No slab of marble is ever exactly the same, each has its own distinct veining, graining, patterns and colours. Bookmatched Marble helps highlight the unique details in each piece of marble, a trend which we’ve seen growing in popularity amongst contemporary & transitional projects. This technique involves placing two identical mirror-image slabs of marble next to one another. In order for these two slabs be truly identical, they have to be professionally sliced from one large, flat slab down the middle into two smaller, flatter slabs. Upon installation, it’s extremely important to make sure these slabs line up perfectly, as this trend is all about symmetry!
Book Matched marble is most commonly seen featured in kitchen islands, backsplashes, bathrooms and fireplace mantels. Though it is a statement look, it can transition through the years and stand the test of time when implemented tastefully. Marble creates a truly magnificent effect, but book matching can be used with other materials as well such as wood, silestones and leathers if the price tag for a massive slab of marble doesn’t quite fit the budget. Ciot is one of our go-to’s for marble, stone and tiling materials, and are (in our humble opinion) always ahead of the curve with contemporary trends and and they offer this distinctive technique. We’ve seen first hand some of their pristine Book Matching projects, so if you’re looking to incorporate this trend in your design, we recommend you start there! Here are a few examples of beautiful Book Matching that have inspired us lately.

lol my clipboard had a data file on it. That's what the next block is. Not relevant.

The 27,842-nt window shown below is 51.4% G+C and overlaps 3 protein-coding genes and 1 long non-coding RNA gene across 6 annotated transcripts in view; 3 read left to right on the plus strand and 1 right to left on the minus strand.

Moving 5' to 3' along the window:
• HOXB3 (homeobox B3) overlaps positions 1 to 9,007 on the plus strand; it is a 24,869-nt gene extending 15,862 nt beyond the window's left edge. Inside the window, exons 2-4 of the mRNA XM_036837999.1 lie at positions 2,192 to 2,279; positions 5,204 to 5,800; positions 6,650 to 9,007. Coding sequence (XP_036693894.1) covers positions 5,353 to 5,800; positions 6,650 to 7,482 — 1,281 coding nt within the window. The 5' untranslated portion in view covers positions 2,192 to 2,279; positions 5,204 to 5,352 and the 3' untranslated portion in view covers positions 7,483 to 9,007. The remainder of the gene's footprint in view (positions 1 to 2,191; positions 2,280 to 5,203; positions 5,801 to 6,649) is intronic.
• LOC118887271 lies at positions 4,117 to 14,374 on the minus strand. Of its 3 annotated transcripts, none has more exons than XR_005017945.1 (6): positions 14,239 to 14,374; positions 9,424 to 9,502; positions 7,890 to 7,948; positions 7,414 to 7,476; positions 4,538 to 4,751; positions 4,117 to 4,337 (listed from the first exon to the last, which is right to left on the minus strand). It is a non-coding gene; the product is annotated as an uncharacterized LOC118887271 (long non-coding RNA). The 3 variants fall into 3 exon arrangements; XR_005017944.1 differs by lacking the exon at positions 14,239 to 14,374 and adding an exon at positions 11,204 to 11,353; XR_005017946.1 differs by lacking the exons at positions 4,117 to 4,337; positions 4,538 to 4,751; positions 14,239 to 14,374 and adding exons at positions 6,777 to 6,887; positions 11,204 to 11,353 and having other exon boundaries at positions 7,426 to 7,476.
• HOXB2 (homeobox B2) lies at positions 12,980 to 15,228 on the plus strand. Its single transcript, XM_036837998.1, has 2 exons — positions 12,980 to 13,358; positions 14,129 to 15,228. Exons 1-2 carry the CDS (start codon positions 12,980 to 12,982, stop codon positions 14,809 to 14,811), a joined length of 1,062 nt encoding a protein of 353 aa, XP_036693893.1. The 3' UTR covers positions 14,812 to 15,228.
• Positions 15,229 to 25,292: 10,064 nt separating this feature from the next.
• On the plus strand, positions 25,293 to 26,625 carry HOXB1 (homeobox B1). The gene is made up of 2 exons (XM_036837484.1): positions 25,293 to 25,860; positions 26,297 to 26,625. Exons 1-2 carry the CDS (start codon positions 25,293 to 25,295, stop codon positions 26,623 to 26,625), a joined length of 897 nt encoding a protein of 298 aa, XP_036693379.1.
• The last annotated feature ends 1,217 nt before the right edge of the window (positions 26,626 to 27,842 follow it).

This Marble Book Matched feature wall is a prime example of subtle elegance that will stand the test of time.
Here’s a perfect example of a magnificent piece of marble that DESERVES to have its details properly displayed. It’s natural colouring when split creates two abstract faces! Can you spot them?
A Book Matched live-edge wooden table is another eye-catching way to incorporate the trend in your home.
The great part about incorporating book matched marble as a backdrop is that, if you get a particularly dramatic slab, it can double as abstract art.